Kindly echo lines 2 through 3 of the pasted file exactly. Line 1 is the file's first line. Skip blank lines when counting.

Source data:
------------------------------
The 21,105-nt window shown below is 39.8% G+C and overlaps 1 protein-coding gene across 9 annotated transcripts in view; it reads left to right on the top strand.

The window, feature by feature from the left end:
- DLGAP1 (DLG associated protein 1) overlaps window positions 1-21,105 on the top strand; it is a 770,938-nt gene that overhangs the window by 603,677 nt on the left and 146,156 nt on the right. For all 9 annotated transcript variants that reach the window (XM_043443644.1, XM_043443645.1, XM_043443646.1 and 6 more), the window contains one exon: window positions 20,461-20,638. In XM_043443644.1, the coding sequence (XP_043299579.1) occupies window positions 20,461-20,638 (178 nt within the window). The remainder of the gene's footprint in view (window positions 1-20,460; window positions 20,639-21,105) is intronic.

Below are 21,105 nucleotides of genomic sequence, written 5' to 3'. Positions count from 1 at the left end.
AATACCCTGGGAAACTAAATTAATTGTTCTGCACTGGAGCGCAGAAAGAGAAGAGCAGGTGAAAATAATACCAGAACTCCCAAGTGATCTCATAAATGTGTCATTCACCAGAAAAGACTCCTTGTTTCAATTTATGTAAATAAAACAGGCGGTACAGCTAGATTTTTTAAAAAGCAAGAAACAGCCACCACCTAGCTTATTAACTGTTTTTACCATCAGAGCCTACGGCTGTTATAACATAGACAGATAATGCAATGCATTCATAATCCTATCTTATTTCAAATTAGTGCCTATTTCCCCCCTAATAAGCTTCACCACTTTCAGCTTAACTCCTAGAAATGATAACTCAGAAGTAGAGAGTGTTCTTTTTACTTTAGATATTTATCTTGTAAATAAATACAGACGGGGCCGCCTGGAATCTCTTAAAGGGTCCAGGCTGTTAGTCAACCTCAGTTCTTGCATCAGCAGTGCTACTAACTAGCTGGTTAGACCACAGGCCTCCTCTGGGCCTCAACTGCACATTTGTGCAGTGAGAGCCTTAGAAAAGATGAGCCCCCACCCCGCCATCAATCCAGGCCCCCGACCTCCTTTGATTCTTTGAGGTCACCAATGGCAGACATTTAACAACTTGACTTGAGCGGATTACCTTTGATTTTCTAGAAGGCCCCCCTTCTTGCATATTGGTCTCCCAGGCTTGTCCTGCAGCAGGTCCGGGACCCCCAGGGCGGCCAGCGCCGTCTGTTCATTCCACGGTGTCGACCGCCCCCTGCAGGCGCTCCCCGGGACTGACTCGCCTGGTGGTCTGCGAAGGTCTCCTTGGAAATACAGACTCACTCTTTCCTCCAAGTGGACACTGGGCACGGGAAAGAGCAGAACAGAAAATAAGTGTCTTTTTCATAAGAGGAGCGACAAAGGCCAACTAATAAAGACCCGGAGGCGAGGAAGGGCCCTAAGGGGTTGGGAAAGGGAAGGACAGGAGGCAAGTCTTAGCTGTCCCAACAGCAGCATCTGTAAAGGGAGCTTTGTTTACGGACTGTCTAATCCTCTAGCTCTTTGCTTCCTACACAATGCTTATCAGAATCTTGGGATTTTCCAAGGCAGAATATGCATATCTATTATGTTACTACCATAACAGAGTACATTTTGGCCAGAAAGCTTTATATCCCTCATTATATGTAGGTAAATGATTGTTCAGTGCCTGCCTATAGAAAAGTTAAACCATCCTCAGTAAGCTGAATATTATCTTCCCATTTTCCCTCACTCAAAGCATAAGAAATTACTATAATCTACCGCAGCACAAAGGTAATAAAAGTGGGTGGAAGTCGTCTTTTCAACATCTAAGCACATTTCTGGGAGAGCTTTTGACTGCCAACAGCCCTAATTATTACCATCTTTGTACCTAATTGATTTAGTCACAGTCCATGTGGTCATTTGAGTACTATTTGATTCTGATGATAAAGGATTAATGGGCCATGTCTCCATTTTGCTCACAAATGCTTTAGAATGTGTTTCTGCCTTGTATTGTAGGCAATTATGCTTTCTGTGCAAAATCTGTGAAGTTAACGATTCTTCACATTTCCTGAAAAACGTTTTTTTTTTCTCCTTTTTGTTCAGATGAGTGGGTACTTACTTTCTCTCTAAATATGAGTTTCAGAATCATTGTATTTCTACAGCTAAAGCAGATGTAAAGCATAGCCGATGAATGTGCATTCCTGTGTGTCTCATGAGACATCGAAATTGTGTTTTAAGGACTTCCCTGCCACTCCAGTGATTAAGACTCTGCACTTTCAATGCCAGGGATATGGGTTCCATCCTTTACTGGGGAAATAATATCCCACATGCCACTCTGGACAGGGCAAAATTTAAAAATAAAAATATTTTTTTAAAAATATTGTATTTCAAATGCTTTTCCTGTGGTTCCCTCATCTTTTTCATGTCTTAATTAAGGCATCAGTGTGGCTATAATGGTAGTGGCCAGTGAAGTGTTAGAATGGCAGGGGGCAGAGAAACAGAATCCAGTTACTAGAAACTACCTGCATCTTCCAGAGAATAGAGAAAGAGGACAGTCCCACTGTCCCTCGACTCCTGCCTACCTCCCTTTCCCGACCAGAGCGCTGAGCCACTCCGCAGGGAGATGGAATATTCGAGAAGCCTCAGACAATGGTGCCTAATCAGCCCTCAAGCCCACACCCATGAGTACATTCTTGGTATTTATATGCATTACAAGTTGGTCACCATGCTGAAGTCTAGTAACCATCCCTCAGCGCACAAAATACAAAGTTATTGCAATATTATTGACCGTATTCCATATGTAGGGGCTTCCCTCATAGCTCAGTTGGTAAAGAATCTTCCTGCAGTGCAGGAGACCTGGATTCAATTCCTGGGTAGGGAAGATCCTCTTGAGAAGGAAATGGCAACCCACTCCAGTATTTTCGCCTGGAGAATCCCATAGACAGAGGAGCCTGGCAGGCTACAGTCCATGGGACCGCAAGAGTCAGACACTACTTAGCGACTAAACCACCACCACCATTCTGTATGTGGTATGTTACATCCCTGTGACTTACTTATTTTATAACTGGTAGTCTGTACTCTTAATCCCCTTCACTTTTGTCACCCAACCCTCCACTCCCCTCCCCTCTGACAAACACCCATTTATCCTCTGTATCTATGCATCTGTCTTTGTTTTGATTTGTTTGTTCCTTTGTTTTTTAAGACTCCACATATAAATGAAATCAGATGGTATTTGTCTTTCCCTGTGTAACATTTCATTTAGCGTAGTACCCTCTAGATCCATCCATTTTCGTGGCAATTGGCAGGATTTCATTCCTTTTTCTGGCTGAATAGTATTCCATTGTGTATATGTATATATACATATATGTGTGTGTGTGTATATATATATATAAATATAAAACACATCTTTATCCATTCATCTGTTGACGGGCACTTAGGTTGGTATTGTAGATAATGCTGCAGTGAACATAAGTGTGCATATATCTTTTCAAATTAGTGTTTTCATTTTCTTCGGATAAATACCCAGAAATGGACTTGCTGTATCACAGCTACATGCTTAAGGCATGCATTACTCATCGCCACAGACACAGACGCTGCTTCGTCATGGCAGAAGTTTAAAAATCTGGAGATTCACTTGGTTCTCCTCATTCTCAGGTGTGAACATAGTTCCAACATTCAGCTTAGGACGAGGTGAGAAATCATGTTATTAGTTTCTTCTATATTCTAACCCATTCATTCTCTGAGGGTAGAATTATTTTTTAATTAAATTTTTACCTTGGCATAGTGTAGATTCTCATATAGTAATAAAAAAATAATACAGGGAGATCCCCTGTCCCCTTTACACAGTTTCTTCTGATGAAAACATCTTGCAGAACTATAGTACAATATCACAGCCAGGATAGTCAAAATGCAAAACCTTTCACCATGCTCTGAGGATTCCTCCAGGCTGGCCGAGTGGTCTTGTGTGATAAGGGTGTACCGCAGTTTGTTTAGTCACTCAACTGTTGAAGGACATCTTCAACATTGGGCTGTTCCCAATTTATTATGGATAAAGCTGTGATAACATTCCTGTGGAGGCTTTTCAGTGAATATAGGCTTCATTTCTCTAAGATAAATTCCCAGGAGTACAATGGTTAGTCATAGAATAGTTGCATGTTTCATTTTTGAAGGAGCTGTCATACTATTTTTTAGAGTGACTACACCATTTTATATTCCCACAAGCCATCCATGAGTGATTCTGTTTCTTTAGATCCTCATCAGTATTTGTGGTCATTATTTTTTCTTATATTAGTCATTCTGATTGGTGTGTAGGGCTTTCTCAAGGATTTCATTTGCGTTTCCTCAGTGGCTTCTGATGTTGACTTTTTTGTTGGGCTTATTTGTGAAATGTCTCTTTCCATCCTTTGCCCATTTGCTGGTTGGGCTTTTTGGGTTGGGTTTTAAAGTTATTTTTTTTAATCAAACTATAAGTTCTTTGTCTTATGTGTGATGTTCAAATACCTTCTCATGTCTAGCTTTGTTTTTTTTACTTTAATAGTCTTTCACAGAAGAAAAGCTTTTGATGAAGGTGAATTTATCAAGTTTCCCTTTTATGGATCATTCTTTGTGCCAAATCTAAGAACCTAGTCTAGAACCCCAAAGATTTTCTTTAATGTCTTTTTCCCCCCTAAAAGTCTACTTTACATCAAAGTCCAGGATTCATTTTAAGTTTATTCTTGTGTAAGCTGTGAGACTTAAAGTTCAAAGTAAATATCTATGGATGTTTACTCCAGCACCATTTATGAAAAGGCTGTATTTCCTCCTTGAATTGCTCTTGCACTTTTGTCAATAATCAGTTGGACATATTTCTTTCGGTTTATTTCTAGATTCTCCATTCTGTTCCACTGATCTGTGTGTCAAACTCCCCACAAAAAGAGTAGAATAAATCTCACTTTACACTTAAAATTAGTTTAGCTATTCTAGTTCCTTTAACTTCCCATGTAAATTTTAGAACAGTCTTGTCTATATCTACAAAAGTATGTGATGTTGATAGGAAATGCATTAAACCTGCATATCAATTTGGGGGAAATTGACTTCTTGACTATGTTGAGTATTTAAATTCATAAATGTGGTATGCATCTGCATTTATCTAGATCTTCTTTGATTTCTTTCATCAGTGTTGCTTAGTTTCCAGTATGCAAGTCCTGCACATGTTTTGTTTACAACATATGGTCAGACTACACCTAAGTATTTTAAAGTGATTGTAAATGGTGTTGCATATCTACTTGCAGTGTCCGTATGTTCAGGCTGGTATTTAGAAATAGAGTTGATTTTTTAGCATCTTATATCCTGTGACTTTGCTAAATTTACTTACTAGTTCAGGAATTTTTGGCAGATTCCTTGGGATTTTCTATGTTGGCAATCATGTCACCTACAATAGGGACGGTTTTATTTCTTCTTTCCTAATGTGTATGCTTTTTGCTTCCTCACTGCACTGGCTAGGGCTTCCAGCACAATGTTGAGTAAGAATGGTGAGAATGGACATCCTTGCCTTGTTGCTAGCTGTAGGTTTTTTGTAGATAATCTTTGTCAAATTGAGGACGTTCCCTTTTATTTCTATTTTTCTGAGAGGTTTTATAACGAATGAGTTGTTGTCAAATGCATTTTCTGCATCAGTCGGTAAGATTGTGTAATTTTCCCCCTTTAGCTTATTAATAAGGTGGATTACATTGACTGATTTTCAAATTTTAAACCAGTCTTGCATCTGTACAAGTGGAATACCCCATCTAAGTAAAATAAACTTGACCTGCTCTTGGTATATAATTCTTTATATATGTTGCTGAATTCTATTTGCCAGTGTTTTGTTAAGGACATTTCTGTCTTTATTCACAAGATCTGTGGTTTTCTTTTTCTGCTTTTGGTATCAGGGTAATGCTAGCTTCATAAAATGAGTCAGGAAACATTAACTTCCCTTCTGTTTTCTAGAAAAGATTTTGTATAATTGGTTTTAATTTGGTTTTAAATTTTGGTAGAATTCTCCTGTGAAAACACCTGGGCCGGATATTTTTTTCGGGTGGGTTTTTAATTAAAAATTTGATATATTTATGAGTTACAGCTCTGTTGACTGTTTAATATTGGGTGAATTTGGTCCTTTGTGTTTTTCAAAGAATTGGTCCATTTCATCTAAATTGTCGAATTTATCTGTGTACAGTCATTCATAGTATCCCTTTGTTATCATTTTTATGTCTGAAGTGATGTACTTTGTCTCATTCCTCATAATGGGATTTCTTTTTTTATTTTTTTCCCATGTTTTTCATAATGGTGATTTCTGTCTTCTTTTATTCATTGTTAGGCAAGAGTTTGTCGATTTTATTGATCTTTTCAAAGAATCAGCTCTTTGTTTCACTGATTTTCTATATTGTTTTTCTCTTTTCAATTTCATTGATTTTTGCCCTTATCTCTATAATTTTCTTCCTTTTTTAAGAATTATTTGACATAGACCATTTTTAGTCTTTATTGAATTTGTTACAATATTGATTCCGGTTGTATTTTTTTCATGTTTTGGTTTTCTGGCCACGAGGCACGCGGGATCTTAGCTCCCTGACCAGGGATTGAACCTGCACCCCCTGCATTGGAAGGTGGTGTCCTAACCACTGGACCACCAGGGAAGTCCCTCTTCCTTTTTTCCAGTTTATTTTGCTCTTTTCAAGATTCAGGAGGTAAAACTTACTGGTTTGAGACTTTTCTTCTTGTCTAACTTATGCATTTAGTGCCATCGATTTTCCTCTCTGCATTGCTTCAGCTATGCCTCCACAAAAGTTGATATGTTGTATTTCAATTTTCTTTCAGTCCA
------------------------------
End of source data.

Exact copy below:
The window, feature by feature from the left end:
- DLGAP1 (DLG associated protein 1) overlaps window positions 1-21,105 on the top strand; it is a 770,938-nt gene that overhangs the window by 603,677 nt on the left and 146,156 nt on the right. For all 9 annotated transcript variants that reach the window (XM_043443644.1, XM_043443645.1, XM_043443646.1 and 6 more), the window contains one exon: window positions 20,461-20,638. In XM_043443644.1, the coding sequence (XP_043299579.1) occupies window positions 20,461-20,638 (178 nt within the window). The remainder of the gene's footprint in view (window positions 1-20,460; window positions 20,639-21,105) is intronic.